The Wolf Who Cried Sheep

The Wolf Who Cried Sheep

If the village of Union stood for anything, they were for sheep and against wolves. They bred sheep, sold sheep, sheered sheep, and ate sheep. Their livelihood depended upon sheep. Wolves ate sheep and threatened their lives.

Their sheep lived in one large flock outside of town. The Union Shepherd’s Association, to which every villager belonged, managed the communal flock’s welfare, which consisted chiefly in hiring a shepherd to guard the flock while it grazed.

Grady Odell Paine knew that shepherding paid well, even more so when wolves threatened the flock. So, when the Union Shepherd Association announced they would be hiring a new shepherd, Grady Odell Paine applied and was hired.

After his first day on the job, Grady Odell Paine went to the Union Pub for stew and a pint. He told the Union Shepherd Association president that he understood why the previous shepherd had quit and moved across the sea. Grady Odell Paine himself might not be continuing. 

He’d seen a wolf—and not just any wolf. The shoulder of The Wolf came to the chest of Grady Odell Paine. He was a monster, crafty and sly. Grady Odell Paine was only barely able to keep at bay. 

Grady Odell Paine spoke of The Wolf each night that week, of how he feared for his life chasing it off each day. Unless the Union Shepherd Association paid him more, he would not continue. But—Grady assured them—he was so close to killing The Wolf. He just knew it. And, oh, how he loved those sheep. He wept for them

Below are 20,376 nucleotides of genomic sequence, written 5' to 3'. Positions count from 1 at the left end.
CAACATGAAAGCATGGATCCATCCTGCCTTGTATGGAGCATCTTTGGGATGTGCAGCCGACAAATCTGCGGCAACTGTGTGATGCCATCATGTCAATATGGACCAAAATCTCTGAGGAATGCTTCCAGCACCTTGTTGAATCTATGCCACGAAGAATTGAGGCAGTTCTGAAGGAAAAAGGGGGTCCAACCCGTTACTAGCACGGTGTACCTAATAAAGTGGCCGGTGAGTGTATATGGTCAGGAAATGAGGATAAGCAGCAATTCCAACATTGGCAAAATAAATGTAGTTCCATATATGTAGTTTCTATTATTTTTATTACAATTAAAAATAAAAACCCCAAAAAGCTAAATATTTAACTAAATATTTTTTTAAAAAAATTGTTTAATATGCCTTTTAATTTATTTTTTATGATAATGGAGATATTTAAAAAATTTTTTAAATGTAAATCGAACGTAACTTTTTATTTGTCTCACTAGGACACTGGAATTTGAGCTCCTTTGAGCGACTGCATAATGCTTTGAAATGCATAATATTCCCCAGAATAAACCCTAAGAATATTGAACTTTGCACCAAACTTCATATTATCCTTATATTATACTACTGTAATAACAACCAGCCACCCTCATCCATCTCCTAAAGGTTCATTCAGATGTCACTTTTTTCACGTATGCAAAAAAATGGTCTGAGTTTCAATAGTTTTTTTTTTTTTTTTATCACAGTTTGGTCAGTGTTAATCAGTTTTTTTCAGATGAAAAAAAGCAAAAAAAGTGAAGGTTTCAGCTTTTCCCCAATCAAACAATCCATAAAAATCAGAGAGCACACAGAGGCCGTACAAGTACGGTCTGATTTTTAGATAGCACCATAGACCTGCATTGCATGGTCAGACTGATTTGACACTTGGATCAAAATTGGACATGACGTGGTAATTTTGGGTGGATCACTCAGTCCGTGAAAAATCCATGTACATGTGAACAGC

By now, the entire village knew of The Wolf. They praised Grady Odell Paine for his valiant efforts to protect the helpless sheep. They threw their support behind the shepherd, increasing the dues paid to the Union Shepherd Association—and the weekly pay to Grady Odell Paine.

The second week, Grady Odell Paine led the flock to an out-of-the-way valley. While the flock rested secure, he led a lamb into the woods and slaughtered it. He feasted on roast lamb and buried the carcass.

After driving the flock back to town, Grady Odell Paine entered the pub and announced that he must quit. He announced to the village that he was leaving. The Wolf had returned that day—but he was not alone now. The two wolves attacked at once from both sides of the flock. Grady Odell Paine fought off one with his staff. But the other wolf made off with a lamb. 

Grady Odell Paine explained that without more equipment—better staff, a new sling, and more comfortable clothes and shoes—he could not continue. And, besides, he wasn’t sure the pay was worth risking his life each day. But—he assured them—he was so close to killing the wolf. He just knew it. And if he could kill one, he was sure the other would not come back. And, oh, how he loved those sheep. He wept for them. This was the most important week in the history of Union. Their continued support was needed to end the killing.

The Union Shepherd Association understood the concerns of Grady Odell Paine. He protected their defenseless sheep. So they voted to equip him with what he asked for and increased his pay again. 

The third week, Grady Odell Paine ate three sheep. How was he to defend against three sheep? He wasn’t sure he could continue by himself, not at this rate. But—he assured them—they were so close to killing a wolf. And if he could kill one, he was sure the others would not come back. And, oh, how he loved those sheep. He wept for them. This was the most important week in the history of Union. Their continued support was needed to end the killing.